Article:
One key idea that comes through when reading Bradford’s account is the Pilgrims’ belief in the Providence of God – that is, His “most holy, wise and powerful preserving and governing all of His creatures and all their actions” (Question 11 of The Westminster Shorter Catechism). In fact I discovered the word providence is used almost 50 times in Bradford’s work. Whenever things looked grim and discouraging for the Pilgrims, Bradford notes that their hope and trust was always in God. When they decided to move to Holland, they knew they would face many difficulties in a foreign land, where they would need to learn a new language and lifestyle and find new occupations. Bradford comments,

Being thus constrained to leave their native soil and country, their lands and livings, and all their friends and familiar acquaintance, it was much, and thought marvelous by many… But these things did not dismay them (though they did sometimes trouble them) for their desires were set on the ways of God, and to enjoy His ordinances; but they rested on His providence, and knew whom they had believed.

Again, in the discussion about moving to America, many fears and objections were raised, but they truly believed they were doing what God was calling them to do and that His blessing would be with them.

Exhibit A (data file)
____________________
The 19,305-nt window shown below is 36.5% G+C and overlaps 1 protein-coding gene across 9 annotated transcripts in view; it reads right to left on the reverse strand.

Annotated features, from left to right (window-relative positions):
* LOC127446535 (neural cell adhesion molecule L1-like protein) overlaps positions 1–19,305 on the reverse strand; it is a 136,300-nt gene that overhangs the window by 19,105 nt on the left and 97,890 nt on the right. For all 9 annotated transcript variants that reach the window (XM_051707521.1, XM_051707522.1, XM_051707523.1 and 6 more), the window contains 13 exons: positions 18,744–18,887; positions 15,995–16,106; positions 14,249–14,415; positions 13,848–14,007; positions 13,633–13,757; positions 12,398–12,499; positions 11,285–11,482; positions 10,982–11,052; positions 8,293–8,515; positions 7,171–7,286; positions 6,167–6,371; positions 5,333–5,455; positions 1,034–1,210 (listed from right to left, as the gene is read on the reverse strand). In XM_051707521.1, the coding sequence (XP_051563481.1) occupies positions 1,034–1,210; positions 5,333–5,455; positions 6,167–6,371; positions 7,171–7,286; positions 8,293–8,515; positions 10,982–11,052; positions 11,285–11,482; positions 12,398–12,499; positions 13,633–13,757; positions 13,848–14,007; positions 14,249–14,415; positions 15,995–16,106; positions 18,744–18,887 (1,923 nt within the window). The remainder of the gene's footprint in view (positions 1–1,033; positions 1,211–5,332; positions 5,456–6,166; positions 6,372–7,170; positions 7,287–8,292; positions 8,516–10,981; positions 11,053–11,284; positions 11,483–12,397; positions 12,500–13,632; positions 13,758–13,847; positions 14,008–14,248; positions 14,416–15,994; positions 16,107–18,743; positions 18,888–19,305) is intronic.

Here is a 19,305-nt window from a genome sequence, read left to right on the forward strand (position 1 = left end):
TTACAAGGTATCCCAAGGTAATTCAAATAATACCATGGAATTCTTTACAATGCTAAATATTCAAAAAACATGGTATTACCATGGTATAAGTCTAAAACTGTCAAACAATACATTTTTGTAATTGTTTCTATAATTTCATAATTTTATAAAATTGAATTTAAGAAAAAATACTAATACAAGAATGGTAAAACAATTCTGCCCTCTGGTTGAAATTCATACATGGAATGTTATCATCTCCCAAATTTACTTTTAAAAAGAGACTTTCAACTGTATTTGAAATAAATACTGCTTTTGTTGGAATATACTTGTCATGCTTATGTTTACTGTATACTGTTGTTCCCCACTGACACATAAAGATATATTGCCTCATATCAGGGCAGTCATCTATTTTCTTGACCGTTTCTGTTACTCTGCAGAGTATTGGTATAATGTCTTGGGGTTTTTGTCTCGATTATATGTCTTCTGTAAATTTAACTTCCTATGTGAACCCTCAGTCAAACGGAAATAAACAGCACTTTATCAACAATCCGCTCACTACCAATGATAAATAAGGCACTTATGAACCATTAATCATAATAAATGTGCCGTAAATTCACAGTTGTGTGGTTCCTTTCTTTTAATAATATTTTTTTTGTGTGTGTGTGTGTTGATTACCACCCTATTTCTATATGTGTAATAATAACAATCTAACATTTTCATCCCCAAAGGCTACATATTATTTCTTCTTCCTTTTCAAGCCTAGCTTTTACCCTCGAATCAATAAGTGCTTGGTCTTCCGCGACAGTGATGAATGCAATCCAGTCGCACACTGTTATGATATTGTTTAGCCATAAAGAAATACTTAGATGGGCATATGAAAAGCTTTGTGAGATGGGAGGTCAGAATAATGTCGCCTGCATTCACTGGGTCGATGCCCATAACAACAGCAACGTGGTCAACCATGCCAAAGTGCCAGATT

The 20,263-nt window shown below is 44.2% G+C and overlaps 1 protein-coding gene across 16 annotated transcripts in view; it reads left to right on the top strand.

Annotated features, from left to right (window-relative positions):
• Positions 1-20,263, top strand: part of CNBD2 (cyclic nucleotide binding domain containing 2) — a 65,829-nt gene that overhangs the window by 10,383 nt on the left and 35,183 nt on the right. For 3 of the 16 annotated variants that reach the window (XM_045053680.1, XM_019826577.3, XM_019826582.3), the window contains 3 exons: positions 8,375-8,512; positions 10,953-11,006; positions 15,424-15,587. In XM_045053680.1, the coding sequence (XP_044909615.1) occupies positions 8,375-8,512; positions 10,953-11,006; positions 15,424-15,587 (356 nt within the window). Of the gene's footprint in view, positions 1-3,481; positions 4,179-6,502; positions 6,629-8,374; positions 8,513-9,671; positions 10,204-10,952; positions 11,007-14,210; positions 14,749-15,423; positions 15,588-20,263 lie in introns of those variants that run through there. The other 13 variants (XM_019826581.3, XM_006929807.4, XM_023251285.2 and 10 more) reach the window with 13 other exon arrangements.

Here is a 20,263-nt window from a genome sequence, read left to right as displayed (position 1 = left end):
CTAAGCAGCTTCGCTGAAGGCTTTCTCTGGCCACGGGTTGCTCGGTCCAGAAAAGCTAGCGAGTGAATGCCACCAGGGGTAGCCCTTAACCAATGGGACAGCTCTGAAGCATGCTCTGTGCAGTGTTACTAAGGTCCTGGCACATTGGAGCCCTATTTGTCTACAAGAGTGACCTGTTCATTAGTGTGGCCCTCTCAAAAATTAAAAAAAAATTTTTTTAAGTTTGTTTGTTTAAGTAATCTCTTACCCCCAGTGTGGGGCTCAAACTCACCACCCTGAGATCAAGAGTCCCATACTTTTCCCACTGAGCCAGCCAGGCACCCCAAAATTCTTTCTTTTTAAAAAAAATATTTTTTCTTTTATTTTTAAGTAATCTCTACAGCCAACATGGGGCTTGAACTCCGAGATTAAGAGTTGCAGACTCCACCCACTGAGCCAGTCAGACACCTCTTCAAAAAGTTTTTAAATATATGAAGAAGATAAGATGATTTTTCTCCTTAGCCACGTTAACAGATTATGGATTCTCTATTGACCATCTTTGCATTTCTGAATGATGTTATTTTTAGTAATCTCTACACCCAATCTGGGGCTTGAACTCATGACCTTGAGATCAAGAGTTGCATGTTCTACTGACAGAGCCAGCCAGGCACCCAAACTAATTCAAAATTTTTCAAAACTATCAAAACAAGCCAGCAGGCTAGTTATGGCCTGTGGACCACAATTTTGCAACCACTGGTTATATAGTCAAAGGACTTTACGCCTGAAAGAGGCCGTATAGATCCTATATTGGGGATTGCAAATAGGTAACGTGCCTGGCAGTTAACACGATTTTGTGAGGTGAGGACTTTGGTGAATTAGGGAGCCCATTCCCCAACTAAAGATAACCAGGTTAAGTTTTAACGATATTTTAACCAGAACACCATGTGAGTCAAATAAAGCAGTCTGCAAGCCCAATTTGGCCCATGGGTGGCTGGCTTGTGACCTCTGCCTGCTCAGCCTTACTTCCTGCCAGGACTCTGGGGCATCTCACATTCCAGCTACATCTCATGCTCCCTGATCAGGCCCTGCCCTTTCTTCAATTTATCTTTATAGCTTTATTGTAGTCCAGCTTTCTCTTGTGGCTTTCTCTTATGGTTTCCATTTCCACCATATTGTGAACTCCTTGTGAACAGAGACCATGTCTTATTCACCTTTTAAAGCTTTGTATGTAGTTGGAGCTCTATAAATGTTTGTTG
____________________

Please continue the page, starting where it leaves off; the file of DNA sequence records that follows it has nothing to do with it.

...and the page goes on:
It was granted the dangers were great, but not desperate; the difficulties were many, but not invincible. For though there were many of them likely, yet they were not certain; it might be sundry of the things feared might never befall; others by provident care and the use of good means, might in a great measure be prevented; and all of them, through the help of God, by fortitude and patience, might either be borne or overcome. True it was that such attempts were not to be made and undertaken without good ground and reason; not rashly or lightly as many have done for curiosity or hope of gain, etc. But their condition was not ordinary; their ends were good and honourable; their calling lawful and urgent; and therefore they might expect the blessing of God in their proceeding. Yea, though they should lose their lives in this action, yet might they have comfort in the same, and their endeavors would be honourable.

In this next incident related by Bradford, we see the Pilgrims’ attitude toward persecution. On many occasions, such as this one, they patiently endured mistreatment and mocking, and trusted God to deal with their enemies as He saw fit.